The Sell

If only the secret were “Visuals, visuals, visuals,” Tarsem would be set.

When asked about the secret of developing a successful screenplay, a Hollywood insider once replied, “Write your script, then spend a year editing before directing it. Story, story, story.”

As this unnamed director was explaining, the importance of a good story as backbone for the spectacle of direction is crucial. But what about a film whose visuals are the story? This is quite a different animal indeed, and a more difficult one to sell. One doesn’t have to look very far to see where other films have dared to raise their image above their story. Lucas’ Star Wars Episode I: Phantom Menace comes to mind, but having created an endearing cultural phenomenon renders most serious criticism moot.

The latest film to really push the bounds of visual storytelling was this summer’s The Cell. Literally worlds away from childhood sci-fi fantasy, Cell is pure psychological drama. But this genre is no less crowded, with recent icons such as Silence of the Lambs and Se7en. The latter especially epitomized this new postmodern age of homicide thriller. Director David Fincher’s visionary chapter set a very high bar for all macabre cops-‘n-robbers flicks to come. His was a tight marriage of story with visuals.

At times, Cell follows the standard movie-by-numbers serial killer outline, which goes something like this:

  1. a killer is on the loose
  2. said killer’s last victim is still alive somewhere
  3. only the killer knows where the victim is
  4. solving the killer’s puzzle will free this last victim

Though it borrows heavily from both previous films, Cell takes a large redeeming leap into the ethereal. Its creator, Tarsem Singh, has been a music video director up until now and it shows. Some of these guys have a very unique eye for sensory imagination. Spike Jonze’s excellent Being John Malkovich certainly is a good example while Rupert Wainwright’s lamentable Stigmata is not. Win some, lose some.

Roger Ebert aptly noted that the invasion of Bollywood (the Indian Hollywood) into the American mainstream presents a fresh new air of movie making. He cited M. Night Shyamalan (The Sixth Sense and the upcoming Unbreakable) as another Indian filmmaker on the rise.

Tarsem joins Jonze for using his film as a showcase for his visual flair, making the homicide formula fresh again. The setup is familiar: Karl Stargher (devilish Vincent D’Onofrio) is a recently incarcerated murderer who also happens to be comatose. With the aid of a fringe psychologist Catharine Deane (Jennifer Lopez inhabiting the pretty-boy role Brad Pitt did for Se7en) and her state-of-the art research facility, Karl’s mind becomes as accessible as entering a room.

The source of danger is transplanted there as well. Inspired by Dreamscape, where dying in the subconscious dream world could have dire consequences in the physical, our heroine must hunt down Karl on his own turf — his brain. Unfortunately for Catharine, she doesn’t get spit out onto the New Jersey turnpike if Karl scares her to death.

Sharing the protagonist spot is Vincent number two, Mr. Vaughn. He’s a very long way from his breakout film Swingers. But then, he has stretched his acting wings as of late, most memorably in the underrated Return to Paradise. D’Onofrio is definitely the most pliable among the trio. He has the unique ability, shared by only a handful of other actors, to lose himself completely in a role. As Stargher, D’Onofrio morphs from impish loner to raving sadomasochist in under two hours, and somehow makes the transition believable.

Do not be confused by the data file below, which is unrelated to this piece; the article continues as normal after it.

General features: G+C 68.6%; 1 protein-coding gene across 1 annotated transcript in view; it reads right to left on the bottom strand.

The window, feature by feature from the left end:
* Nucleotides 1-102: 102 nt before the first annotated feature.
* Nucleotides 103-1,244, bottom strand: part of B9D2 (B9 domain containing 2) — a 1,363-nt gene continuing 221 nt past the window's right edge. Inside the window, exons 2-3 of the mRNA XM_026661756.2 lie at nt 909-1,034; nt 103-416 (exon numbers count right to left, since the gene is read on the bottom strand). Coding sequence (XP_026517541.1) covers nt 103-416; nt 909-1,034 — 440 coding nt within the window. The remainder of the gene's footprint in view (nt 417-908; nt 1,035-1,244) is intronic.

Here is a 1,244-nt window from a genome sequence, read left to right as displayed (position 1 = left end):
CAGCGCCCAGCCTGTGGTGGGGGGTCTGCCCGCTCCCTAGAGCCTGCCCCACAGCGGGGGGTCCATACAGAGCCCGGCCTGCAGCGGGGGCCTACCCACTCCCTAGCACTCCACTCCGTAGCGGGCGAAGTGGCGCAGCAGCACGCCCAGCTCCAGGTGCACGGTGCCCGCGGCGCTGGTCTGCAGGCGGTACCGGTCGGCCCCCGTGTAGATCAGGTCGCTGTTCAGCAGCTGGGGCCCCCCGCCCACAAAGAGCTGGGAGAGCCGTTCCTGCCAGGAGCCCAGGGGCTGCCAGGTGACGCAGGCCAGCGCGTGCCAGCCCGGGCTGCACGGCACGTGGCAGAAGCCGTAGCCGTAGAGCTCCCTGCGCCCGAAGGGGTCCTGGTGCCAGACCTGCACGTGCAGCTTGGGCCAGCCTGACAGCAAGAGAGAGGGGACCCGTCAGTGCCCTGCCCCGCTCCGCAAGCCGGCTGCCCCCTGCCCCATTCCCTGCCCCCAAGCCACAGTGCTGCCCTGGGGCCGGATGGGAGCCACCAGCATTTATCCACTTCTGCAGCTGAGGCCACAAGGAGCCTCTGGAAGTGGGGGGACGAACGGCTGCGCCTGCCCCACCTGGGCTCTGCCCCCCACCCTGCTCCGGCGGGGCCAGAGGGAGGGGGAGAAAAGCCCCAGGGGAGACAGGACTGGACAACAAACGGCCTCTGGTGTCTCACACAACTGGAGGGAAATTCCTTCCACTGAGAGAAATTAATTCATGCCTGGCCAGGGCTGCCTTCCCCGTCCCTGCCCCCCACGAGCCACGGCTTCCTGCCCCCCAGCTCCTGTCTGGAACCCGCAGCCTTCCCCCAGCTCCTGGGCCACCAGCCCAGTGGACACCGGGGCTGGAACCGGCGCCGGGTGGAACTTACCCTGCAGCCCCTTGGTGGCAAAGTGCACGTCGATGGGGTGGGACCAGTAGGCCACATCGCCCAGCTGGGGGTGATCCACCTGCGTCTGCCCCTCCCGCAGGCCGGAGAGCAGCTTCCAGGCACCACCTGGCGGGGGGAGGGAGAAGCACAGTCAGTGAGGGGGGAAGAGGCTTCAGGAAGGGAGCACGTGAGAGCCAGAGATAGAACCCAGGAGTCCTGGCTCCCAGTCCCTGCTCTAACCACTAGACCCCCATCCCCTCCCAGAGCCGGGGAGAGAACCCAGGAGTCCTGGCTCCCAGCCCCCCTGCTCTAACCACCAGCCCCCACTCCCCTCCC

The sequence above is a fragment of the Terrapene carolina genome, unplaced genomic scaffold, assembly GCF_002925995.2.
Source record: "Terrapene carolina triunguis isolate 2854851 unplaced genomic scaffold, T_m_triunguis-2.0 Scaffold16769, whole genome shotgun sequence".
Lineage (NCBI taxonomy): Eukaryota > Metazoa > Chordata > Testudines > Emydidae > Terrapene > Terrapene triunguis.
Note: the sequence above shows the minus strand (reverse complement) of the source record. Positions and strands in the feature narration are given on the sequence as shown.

To pull off these incredible dream worlds, Tarsem had the help of surrealist designer Eiko Ishioka. Eiko created similar hyper-fantastic visions for Francis Ford Coppola’s Bram Stoker’s Dracula. You can see her influence especially in the suits they wear before entering Stargher’s mind. Inside, the characters don many different costumes that reflect their emotions. At one point Stargher becomes the Lizard King, while Catharine embodies a Brazilian water goddess (the spitting image of the Virgin Mary, if you ask me). The images are at times assaulting and repulsive, yet strangely gothic and beautiful, as if a waking nightmare. Seeing is believing. It must be said that children should stay away from Cell at all costs. If it were up to me, I would have rated it NC-17.

Where Cell begins to unravel is not in its imagery but in its shallow plot. Rather than keeping his killer ambiguous like the anonymity of John Doe or the disturbed psyche of Dr. Lecter, Tarsem dissects Stargher with pop psychology. The film’s title refers to the automated water-filled cell Stargher uses to kill his victims. It also loosely refers to the psychological cell that Stargher himself has been placed into by his abusive misogynistic father and an abusive religious upbringing. Tarsem seems to lay waste to both culprits in one sweeping accusatory breath, and in so doing makes rather glib generalities. Could Stargher become the predator in this film as a result? Possibly, but there are many child abuse victims and spiritual devotees that never become homicidal.

If only the secret were “Visuals, visuals, visuals,” Tarsem would be set.

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